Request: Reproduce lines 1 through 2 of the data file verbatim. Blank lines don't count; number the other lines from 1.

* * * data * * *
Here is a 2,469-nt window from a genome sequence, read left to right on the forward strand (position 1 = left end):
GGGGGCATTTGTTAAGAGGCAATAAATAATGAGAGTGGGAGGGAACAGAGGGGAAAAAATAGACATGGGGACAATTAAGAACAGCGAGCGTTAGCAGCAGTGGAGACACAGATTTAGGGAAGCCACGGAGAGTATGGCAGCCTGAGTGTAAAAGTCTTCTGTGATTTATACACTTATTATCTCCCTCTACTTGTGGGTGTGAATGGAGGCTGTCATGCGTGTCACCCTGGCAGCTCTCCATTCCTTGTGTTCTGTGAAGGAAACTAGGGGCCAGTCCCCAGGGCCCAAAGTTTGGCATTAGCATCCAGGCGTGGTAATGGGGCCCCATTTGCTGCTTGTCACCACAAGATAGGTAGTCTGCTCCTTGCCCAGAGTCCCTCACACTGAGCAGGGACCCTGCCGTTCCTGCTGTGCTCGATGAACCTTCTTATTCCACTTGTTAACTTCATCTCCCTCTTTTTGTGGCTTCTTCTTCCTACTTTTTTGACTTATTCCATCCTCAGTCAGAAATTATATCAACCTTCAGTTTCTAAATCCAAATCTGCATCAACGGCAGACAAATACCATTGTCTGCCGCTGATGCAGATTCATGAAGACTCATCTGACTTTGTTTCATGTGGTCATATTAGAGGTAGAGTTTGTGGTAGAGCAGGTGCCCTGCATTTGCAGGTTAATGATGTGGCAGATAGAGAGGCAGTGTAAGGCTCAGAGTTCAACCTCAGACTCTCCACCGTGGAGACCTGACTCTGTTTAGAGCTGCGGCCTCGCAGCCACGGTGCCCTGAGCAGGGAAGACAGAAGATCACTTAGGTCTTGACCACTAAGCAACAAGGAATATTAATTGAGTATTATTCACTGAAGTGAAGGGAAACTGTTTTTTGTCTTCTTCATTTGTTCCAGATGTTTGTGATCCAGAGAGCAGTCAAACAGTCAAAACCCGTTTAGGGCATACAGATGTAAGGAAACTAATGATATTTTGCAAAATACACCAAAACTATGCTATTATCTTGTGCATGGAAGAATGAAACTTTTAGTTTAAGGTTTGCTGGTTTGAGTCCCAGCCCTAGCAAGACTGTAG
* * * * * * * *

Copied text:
Here is a 2,469-nt window from a genome sequence, read left to right on the forward strand (position 1 = left end):
GGGGGCATTTGTTAAGAGGCAATAAATAATGAGAGTGGGAGGGAACAGAGGGGAAAAAATAGACATGGGGACAATTAAGAACAGCGAGCGTTAGCAGCAGTGGAGACACAGATTTAGGGAAGCCACGGAGAGTATGGCAGCCTGAGTGTAAAAGTCTTCTGTGATTTATACACTTATTATCTCCCTCTACTTGTGGGTGTGAATGGAGGCTGTCATGCGTGTCACCCTGGCAGCTCTCCATTCCTTGTGTTCTGTGAAGGAAACTAGGGGCCAGTCCCCAGGGCCCAAAGTTTGGCATTAGCATCCAGGCGTGGTAATGGGGCCCCATTTGCTGCTTGTCACCACAAGATAGGTAGTCTGCTCCTTGCCCAGAGTCCCTCACACTGAGCAGGGACCCTGCCGTTCCTGCTGTGCTCGATGAACCTTCTTATTCCACTTGTTAACTTCATCTCCCTCTTTTTGTGGCTTCTTCTTCCTACTTTTTTGACTTATTCCATCCTCAGTCAGAAATTATATCAACCTTCAGTTTCTAAATCCAAATCTGCATCAACGGCAGACAAATACCATTGTCTGCCGCTGATGCAGATTCATGAAGACTCATCTGACTTTGTTTCATGTGGTCATATTAGAGGTAGAGTTTGTGGTAGAGCAGGTGCCCTGCATTTGCAGGTTAATGATGTGGCAGATAGAGAGGCAGTGTAAGGCTCAGAGTTCAACCTCAGACTCTCCACCGTGGAGACCTGACTCTGTTTAGAGCTGCGGCCTCGCAGCCACGGTGCCCTGAGCAGGGAAGACAGAAGATCACTTAGGTCTTGACCACTAAGCAACAAGGAATATTAATTGAGTATTATTCACTGAAGTGAAGGGAAACTGTTTTTTGTCTTCTTCATTTGTTCCAGATGTTTGTGATCCAGAGAGCAGTCAAACAGTCAAAACCCGTTTAGGGCATACAGATGTAAGGAAACTAATGATATTTTGCAAAATACACCAAAACTATGCTATTATCTTGTGCATGGAAGAATGAAACTTTTAGTTTAAGGTTTGCTGGTTTGAGTCCCAGCCCTAGCAAGACTGTAG